Plant major intrinsic proteins - functional implications of expression and localisation studies

Laure Fraysse

Research output: ThesisDoctoral Thesis (compilation)


Plant water channels are members of the very old Major Intrinsic Protein (MIP) family, with representatives in bacteria, fungi, animals, and plants. The genome of the model plant Arabidopsis thaliana contains 35 MIP genes. Based on protein sequence comparisons, the MIP family has been divided in four subfamilies: the PIP (Plasma membrane Intrinsic Protein), the TIP (Tonoplast Intrinsic Protein), the NIP (NOD26-like Intrinsic Protein), and the SIP (Small basic Intrinsic Protein) subfamilies. In order to harmonise the names of MIP members in all plant species, a nomenclature has been proposed, which is now broadly accepted. The increasing number of sequences from various plant species, including non-vascular plants, angiosperms, and conifers, provides information concerning the evolution of the MIP family in plants. In particular, the highly conserved PIP subfamily is divided into two groups, PIP1 and PIP2. The relatively large number of PIPs (13 in Arabidopsis) and the high degree of conservation within this subfamily point to important roles for these proteins in plants and to the existence of a high selective pressure on genes of both the PIP1 and the PIP2 groups in evolution. The recently solved structures of a mammal aquaporin, AQP1, and a bacterial glycerol facilitator, GlpF indicate that the overall fold of all members of the MIP family is likely to be conserved. However, a comparison of the sequences of these proteins and that of plant MIPs from different subfamilies indicates that members of the different MIP subfamilies probably exhibit different substrate specificities. Interestingly, PIP1 and PIP2 proteins purified from spinach show clear structural differences, implying that members of the two different groups in the PIP subfamily have different transport properties. MIP genes have been shown to be regulated at the transcriptional level by abiotic and biotic factors. Microarrays have been designed in order to investigate the expression of all Arabidopsis MIP genes. Data from a study of the organ specificity of MIP genes are presented. Results of reverse genetics studies suggest that the major substrate of PIPs is water. Immunolabelling studies of two PIP1 isoforms in spinach, together with similar studies in other species, indicate that PIP1 homologues are involved in phloem transport and guard cell movements. Future work should address the roles of the PIP1 proteins in these cells, and possible modes of post-translational regulation in planta.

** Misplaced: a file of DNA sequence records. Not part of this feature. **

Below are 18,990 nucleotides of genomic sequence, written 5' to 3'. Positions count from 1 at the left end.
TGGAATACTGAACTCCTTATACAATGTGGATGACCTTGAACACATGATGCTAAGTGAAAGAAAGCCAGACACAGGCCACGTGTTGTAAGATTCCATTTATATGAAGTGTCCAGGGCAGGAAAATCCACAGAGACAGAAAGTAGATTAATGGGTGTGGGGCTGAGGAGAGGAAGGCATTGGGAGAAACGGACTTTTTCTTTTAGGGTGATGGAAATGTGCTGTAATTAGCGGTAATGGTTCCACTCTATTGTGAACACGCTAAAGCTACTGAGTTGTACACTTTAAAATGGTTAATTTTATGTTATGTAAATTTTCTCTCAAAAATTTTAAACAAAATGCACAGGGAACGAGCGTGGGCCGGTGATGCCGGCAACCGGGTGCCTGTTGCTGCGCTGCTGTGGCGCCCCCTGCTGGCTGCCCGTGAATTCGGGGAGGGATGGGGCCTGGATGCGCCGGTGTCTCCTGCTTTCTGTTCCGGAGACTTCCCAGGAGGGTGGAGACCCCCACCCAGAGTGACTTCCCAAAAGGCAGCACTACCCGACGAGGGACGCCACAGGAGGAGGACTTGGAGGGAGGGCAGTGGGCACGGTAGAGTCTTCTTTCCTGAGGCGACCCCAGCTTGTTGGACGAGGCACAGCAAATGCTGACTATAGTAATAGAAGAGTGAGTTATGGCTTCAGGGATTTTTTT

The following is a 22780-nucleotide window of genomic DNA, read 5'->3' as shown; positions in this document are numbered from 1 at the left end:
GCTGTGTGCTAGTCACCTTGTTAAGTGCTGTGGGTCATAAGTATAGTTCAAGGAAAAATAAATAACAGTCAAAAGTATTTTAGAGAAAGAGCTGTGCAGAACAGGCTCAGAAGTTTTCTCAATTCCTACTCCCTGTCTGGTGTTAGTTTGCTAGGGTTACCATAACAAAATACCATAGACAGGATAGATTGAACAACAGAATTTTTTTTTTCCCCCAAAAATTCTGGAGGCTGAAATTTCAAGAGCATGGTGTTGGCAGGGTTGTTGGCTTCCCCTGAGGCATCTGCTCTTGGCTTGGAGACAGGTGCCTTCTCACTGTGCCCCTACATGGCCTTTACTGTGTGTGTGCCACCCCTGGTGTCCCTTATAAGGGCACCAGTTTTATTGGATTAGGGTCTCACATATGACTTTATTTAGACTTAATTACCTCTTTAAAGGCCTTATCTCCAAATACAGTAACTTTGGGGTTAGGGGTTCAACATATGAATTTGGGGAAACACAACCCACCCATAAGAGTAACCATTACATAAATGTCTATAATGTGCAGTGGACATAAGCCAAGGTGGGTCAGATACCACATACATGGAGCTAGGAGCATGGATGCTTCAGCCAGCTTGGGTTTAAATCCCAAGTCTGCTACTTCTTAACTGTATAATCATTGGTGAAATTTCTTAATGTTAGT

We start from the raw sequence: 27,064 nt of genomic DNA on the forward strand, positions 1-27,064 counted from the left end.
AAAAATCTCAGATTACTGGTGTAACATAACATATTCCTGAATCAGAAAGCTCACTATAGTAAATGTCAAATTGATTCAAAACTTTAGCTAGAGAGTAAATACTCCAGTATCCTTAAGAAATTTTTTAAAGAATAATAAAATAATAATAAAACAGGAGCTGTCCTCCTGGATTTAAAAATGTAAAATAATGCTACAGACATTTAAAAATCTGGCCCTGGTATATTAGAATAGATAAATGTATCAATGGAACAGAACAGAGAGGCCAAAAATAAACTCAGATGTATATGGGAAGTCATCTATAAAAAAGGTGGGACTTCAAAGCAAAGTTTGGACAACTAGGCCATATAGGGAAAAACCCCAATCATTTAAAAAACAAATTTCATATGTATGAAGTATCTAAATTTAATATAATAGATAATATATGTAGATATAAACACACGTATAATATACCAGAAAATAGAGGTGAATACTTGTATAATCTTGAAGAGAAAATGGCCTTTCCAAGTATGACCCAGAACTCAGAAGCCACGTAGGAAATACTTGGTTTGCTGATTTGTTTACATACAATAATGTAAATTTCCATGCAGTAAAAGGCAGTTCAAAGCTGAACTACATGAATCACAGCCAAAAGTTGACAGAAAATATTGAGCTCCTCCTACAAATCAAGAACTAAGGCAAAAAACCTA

Original languageEnglish
Awarding Institution
  • Biochemistry and Structural Biology
  • [unknown], [unknown], Supervisor, External person
Award date2003 Oct 10
ISBN (Print)91-973969-6-6
Publication statusPublished - 2003

Bibliographical note

Defence details

Date: 2003-10-10
Time: 10:30
Place: Kemicentrum, lecture hall B

External reviewer(s)

Name: Kaldenhoff, Ralf
Title: Prof.
Affiliation: Technical University of Darmstadt, Institute of Botany, Applied plant sciences, Schnittspahnstrasse 10, D-64287 Darmstadt, Germany


Article: The complete set of genes encoding major intrinsic proteins in Arabidopsis provides a framework for a new nomenclature for major intrinsic proteins in plants.Johanson U, Karlsson M, Johansson I, Gustavsson S, Sjövall S, Fraysse L, Weig AR andKjellbom P.Plant Physiology, 126: 1358-1369, 2001

Article: Structural characterization of two aquaporins isolated from native spinach leaf plasma membranes.Fotiadis D, Jenö P, Mini T, Wirtz S, Müller SA, Fraysse L, Kjellbom P and Engel A.Journal of Biological Chemistry, 276: 1707-1714, 2001

Article: Two different plasma membrane aquaporins are specifically expressed in sieve elements and guard cells.Fraysse L, Wells B, McCann MC and Kjellbom P.Manuscript

Subject classification (UKÄ)

  • Biological Sciences

Free keywords

  • Plant biochemistry
  • immunolabelling
  • microarray
  • plasma membrane
  • aquaporins
  • plant
  • water
  • Växtbiokemi


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